These contracts cannot be implemented without violating the rights of local communities because operations encroach on their farmlands. This leads to significant loss of livelihoods and negative impacts on local economies. Land deals have become the new “Scramble for Africa”. 56.2 million hectares of agricultural land (roughly the size of Kenya) has been bought or leased by investors since 2000 for export-oriented projects which undermine food sovereignty, local industry and environmental sustainability.

EU trade policy puts corporate interests ahead of sustainable and inclusive development. However, there appears to be little consensus between EU institutions on the best approach. MEPs recently voted to reject the European Commission’s proposal to impose a unilateral deadline of 2014 on African, Caribbean and Pacific Countries (ACP) to sign trade agreements that are deemed unfair. The EU Council supported the European Commission’s position.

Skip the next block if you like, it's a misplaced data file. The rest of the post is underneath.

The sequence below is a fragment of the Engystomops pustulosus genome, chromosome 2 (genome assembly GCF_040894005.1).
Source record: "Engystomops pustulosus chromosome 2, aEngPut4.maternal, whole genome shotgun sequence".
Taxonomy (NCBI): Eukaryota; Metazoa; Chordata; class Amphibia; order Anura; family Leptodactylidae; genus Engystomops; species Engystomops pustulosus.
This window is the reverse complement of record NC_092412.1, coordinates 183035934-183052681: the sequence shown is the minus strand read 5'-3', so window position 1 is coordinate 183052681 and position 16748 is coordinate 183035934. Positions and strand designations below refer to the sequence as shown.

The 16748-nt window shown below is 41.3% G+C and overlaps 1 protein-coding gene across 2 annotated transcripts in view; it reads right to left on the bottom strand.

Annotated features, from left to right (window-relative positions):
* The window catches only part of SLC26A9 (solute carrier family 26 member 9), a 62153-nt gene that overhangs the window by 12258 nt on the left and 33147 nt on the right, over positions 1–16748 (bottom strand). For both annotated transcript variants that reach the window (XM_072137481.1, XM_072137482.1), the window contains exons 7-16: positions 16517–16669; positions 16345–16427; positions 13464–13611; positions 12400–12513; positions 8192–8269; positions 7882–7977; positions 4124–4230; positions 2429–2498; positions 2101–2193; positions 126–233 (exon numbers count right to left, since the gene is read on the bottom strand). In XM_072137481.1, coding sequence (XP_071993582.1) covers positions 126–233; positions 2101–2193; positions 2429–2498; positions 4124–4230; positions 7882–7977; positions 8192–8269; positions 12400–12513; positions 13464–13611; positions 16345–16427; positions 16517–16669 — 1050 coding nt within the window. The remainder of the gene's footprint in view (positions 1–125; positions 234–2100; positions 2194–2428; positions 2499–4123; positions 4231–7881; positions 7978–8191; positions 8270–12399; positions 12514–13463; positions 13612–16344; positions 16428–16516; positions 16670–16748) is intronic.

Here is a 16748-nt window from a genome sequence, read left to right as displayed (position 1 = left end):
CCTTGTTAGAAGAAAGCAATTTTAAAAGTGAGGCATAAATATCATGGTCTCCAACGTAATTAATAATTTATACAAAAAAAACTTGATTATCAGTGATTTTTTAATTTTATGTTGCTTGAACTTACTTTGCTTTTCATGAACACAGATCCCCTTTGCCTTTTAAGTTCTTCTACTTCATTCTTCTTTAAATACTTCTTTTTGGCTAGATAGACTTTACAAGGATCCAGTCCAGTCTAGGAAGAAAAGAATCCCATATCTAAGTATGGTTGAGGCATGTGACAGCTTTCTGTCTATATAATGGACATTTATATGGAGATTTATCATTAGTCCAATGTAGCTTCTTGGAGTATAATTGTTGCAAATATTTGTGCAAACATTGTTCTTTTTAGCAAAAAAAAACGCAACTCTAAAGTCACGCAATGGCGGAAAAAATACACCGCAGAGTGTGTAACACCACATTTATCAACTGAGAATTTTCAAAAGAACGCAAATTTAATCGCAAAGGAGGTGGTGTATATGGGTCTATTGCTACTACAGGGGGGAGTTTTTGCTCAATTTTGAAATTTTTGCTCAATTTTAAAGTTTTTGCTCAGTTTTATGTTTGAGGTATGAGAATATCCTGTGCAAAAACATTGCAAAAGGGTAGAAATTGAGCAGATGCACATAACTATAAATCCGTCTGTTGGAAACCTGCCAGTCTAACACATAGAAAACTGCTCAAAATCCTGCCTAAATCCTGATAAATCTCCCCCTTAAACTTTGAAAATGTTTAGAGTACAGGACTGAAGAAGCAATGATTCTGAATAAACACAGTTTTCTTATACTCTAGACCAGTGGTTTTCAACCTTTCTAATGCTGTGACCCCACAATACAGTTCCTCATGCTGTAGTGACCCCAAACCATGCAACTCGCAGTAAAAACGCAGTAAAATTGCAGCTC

Ireland, as EU president, now plays a crucial role as chair of the Council of Ministers in negotiating a compromise between the EU Council and European Parliament. Irish and EU civil society organisations are urging the Irish government to ensure this negotiation results in a fair deal for ACP countries, sustainable development and more equitable relations between the EU and the Global South. This is an opportunity for Ireland to promote a global trade system that prioritises justice, equity and rights, fosters sustainable local economies and benefits the people of the Global South and the environment.

This article first appeared in Village, issue 22 (Apr-May 2013).